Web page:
Why is there such a cost difference between brand-name drugs and generics?

Years of research and testing are needed to ensure that brand-name drugs are safe and effective. This testing can make the drugs expensive. The maker of a brand-name drug can sell the drug for up to 20 years. After that, other drugmakers can create generic versions. This competition in the market can lead to lower costs for generics. And because generics have the same active ingredients as brand-name drugs, they don’t need to be studied again. This can also lead to lower generic costs.

If you take methylphenidate long term, you may be able to lower your cost by using a mail-order pharmacy to get your medication. Plus, you could get your medication without leaving home. Some Medicare plans may help cover the cost of mail-order drugs. If you don’t have health insurance, talk with your doctor or pharmacist. They may be able to suggest online pharmacy options that could work for you.

Note: Due to the possibility for misuse,* methylphenidate is a controlled substance in the United States. This means it has approved medical uses but may be misused for other purposes. It also means government agencies, doctors, and pharmacists pay close attention to how the drug is prescribed and used. Because of this, pharmacies in certain locations may refuse to deliver it. Or there may be extra steps to follow to receive the drug via delivery, such as by showing a medical ID card and/or a photo ID, and signing for the drug. Talk with your pharmacist to find out if it’s possible for you to receive methylphenidate via delivery.

* With misuse, a person uses a drug in a way or for a reason other than how a doctor prescribes it. Misuse can lead to addiction, in which a drug is taken even if it’s causing harmful effects.

If you need help covering the cost of methylphenidate or understanding your insurance, check out these resources:

On these sites, you can find insurance information, details on drug assistance programs, links to savings cards for certain brand names, and other services.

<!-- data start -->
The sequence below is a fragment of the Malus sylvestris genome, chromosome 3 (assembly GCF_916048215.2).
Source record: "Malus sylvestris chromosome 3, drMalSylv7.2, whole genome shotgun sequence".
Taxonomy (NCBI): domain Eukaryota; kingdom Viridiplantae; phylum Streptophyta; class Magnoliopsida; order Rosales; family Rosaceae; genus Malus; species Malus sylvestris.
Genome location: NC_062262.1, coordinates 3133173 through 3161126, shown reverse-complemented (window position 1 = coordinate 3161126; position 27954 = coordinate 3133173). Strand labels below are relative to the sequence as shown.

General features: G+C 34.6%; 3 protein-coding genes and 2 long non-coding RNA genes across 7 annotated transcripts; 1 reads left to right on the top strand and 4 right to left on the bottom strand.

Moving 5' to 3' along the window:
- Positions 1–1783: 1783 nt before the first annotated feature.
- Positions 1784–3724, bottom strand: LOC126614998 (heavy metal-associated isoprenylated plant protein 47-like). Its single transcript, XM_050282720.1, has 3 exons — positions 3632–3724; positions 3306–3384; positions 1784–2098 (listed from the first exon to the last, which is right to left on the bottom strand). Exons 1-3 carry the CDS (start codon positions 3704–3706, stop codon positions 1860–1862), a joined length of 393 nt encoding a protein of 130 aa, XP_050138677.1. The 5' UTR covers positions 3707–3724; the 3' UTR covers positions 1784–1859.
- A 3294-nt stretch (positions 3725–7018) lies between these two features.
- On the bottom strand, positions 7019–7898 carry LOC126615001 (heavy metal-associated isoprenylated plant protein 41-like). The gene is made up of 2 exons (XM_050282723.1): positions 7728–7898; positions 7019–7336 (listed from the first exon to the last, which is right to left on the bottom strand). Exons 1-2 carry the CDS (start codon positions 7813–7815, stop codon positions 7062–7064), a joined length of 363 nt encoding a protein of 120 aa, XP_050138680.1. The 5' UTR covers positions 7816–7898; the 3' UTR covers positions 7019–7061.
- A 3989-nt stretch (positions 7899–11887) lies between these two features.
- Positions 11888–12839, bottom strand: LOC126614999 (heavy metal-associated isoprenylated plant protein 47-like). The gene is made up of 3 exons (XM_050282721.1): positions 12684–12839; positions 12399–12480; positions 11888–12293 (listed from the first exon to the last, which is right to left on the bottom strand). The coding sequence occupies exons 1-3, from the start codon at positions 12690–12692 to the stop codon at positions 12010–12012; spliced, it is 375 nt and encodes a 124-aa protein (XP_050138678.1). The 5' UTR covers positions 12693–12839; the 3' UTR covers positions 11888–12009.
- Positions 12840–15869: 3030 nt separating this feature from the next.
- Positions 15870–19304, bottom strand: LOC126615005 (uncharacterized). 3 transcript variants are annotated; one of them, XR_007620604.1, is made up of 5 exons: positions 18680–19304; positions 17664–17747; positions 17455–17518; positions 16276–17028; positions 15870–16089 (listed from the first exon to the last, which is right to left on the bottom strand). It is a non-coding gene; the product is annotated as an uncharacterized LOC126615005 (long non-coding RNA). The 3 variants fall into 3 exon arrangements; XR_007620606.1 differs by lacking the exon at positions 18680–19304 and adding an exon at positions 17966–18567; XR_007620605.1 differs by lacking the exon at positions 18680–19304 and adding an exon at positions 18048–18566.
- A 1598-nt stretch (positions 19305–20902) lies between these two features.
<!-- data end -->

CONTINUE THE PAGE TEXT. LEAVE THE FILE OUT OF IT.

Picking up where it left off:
If you have questions about how to pay for your prescription, talk with your doctor or pharmacist.

If you still have questions about the cost of methylphenidate, talk with your doctor or pharmacist. They may be able to give you a better idea of what you’ll pay for this drug. But if you have health insurance, you’ll need to talk with your insurance provider to learn the actual cost you’d pay for methylphenidate.

Examples of questions you may want to ask your doctor or insurance provider include:

  • How do the costs of other ADHD medications compare with methylphenidate?
  • If my methylphenidate dose changes, will the cost I pay also change?
  • Is there a lower-cost form of methylphenidate I could use to treat my condition?

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Disclaimer: Healthline has made every effort to make certain that all information is factually correct, comprehensive, and up to date. However, this article should not be used as a substitute for the knowledge and expertise of a licensed healthcare professional. You should always consult your doctor or another healthcare professional before taking any medication. The drug information contained herein is subject to change and is not intended to cover all possible uses, directions, precautions, warnings, drug interactions, allergic reactions, or adverse effects. The absence of warnings or other information for a given drug does not indicate that the drug or drug combination is safe, effective, or appropriate for all patients or all specific uses.